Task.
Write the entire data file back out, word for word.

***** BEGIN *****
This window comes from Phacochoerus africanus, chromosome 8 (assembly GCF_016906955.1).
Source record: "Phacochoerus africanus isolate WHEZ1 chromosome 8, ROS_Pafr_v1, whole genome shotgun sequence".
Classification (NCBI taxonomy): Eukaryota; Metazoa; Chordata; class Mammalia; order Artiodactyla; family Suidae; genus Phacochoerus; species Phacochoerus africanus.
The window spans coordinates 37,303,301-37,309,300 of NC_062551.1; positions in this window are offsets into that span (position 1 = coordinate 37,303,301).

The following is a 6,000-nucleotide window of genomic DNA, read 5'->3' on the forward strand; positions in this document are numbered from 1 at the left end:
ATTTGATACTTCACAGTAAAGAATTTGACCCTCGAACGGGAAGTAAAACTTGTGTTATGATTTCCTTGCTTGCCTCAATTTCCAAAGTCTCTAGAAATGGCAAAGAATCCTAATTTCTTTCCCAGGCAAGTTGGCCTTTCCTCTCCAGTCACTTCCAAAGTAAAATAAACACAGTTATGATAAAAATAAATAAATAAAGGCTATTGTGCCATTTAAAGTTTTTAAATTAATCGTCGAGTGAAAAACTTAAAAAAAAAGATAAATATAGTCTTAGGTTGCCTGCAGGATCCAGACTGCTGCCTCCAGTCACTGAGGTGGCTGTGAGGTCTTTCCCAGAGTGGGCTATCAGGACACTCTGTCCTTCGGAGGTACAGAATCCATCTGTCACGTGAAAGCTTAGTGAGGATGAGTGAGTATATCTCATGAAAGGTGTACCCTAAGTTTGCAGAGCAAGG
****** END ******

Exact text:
This window comes from Phacochoerus africanus, chromosome 8 (assembly GCF_016906955.1).
Source record: "Phacochoerus africanus isolate WHEZ1 chromosome 8, ROS_Pafr_v1, whole genome shotgun sequence".
Classification (NCBI taxonomy): Eukaryota; Metazoa; Chordata; class Mammalia; order Artiodactyla; family Suidae; genus Phacochoerus; species Phacochoerus africanus.
The window spans coordinates 37,303,301-37,309,300 of NC_062551.1; positions in this window are offsets into that span (position 1 = coordinate 37,303,301).

The following is a 6,000-nucleotide window of genomic DNA, read 5'->3' on the forward strand; positions in this document are numbered from 1 at the left end:
ATTTGATACTTCACAGTAAAGAATTTGACCCTCGAACGGGAAGTAAAACTTGTGTTATGATTTCCTTGCTTGCCTCAATTTCCAAAGTCTCTAGAAATGGCAAAGAATCCTAATTTCTTTCCCAGGCAAGTTGGCCTTTCCTCTCCAGTCACTTCCAAAGTAAAATAAACACAGTTATGATAAAAATAAATAAATAAAGGCTATTGTGCCATTTAAAGTTTTTAAATTAATCGTCGAGTGAAAAACTTAAAAAAAAAGATAAATATAGTCTTAGGTTGCCTGCAGGATCCAGACTGCTGCCTCCAGTCACTGAGGTGGCTGTGAGGTCTTTCCCAGAGTGGGCTATCAGGACACTCTGTCCTTCGGAGGTACAGAATCCATCTGTCACGTGAAAGCTTAGTGAGGATGAGTGAGTATATCTCATGAAAGGTGTACCCTAAGTTTGCAGAGCAAGG